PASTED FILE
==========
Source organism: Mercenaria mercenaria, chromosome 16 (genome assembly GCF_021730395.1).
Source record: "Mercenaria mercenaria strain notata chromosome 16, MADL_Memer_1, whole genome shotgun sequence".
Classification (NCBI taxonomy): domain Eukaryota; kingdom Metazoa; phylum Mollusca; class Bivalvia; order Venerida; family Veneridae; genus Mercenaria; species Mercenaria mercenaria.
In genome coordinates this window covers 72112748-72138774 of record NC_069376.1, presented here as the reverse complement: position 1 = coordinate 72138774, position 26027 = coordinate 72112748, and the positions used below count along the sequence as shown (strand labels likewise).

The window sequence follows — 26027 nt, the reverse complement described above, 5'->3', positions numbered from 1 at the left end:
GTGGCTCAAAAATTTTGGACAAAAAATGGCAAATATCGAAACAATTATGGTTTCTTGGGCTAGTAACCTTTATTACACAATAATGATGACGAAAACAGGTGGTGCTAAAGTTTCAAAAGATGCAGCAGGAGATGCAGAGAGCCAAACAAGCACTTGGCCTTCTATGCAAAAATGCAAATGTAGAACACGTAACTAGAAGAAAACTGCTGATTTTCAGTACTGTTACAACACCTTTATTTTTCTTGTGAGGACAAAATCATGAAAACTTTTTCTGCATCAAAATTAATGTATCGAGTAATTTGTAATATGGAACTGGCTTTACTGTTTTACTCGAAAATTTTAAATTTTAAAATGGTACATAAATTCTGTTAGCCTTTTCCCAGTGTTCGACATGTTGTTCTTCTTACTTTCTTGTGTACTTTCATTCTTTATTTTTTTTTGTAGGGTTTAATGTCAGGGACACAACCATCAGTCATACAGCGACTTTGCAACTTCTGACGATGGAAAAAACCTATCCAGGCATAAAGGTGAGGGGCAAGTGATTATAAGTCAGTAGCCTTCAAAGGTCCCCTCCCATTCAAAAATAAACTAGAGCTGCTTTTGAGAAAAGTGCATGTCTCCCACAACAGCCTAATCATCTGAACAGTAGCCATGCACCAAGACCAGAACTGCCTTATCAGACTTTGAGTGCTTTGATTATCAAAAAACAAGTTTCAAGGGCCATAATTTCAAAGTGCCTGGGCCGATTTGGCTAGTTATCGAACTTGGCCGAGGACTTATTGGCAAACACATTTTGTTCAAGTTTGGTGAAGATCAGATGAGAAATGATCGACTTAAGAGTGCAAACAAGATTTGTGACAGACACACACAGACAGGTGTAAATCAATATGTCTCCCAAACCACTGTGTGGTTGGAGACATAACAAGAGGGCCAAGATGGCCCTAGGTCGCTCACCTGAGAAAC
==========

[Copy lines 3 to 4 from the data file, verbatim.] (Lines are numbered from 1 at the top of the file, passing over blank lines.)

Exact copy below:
Classification (NCBI taxonomy): domain Eukaryota; kingdom Metazoa; phylum Mollusca; class Bivalvia; order Venerida; family Veneridae; genus Mercenaria; species Mercenaria mercenaria.
In genome coordinates this window covers 72112748-72138774 of record NC_069376.1, presented here as the reverse complement: position 1 = coordinate 72138774, position 26027 = coordinate 72112748, and the positions used below count along the sequence as shown (strand labels likewise).